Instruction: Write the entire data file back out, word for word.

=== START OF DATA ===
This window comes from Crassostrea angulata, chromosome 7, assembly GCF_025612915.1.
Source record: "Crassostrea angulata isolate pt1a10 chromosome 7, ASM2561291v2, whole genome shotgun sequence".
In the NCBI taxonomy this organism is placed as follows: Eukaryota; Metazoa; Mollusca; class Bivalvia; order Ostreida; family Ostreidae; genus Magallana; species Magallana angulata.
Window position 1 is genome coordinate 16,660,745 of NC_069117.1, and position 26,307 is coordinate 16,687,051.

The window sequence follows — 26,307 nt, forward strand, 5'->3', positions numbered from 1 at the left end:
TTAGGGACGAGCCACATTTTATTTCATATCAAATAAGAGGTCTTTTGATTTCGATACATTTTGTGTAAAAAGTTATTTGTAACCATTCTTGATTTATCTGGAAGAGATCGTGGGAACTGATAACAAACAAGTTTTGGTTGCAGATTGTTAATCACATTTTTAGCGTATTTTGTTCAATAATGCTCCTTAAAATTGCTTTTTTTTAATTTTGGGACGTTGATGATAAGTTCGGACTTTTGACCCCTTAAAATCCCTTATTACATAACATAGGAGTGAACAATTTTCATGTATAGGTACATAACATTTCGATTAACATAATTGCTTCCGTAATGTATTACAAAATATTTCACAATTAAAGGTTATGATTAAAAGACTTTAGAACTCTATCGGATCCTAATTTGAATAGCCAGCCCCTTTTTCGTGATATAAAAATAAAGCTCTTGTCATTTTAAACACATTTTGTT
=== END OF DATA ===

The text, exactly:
This window comes from Crassostrea angulata, chromosome 7, assembly GCF_025612915.1.
Source record: "Crassostrea angulata isolate pt1a10 chromosome 7, ASM2561291v2, whole genome shotgun sequence".
In the NCBI taxonomy this organism is placed as follows: Eukaryota; Metazoa; Mollusca; class Bivalvia; order Ostreida; family Ostreidae; genus Magallana; species Magallana angulata.
Window position 1 is genome coordinate 16,660,745 of NC_069117.1, and position 26,307 is coordinate 16,687,051.

The window sequence follows — 26,307 nt, forward strand, 5'->3', positions numbered from 1 at the left end:
TTAGGGACGAGCCACATTTTATTTCATATCAAATAAGAGGTCTTTTGATTTCGATACATTTTGTGTAAAAAGTTATTTGTAACCATTCTTGATTTATCTGGAAGAGATCGTGGGAACTGATAACAAACAAGTTTTGGTTGCAGATTGTTAATCACATTTTTAGCGTATTTTGTTCAATAATGCTCCTTAAAATTGCTTTTTTTTAATTTTGGGACGTTGATGATAAGTTCGGACTTTTGACCCCTTAAAATCCCTTATTACATAACATAGGAGTGAACAATTTTCATGTATAGGTACATAACATTTCGATTAACATAATTGCTTCCGTAATGTATTACAAAATATTTCACAATTAAAGGTTATGATTAAAAGACTTTAGAACTCTATCGGATCCTAATTTGAATAGCCAGCCCCTTTTTCGTGATATAAAAATAAAGCTCTTGTCATTTTAAACACATTTTGTT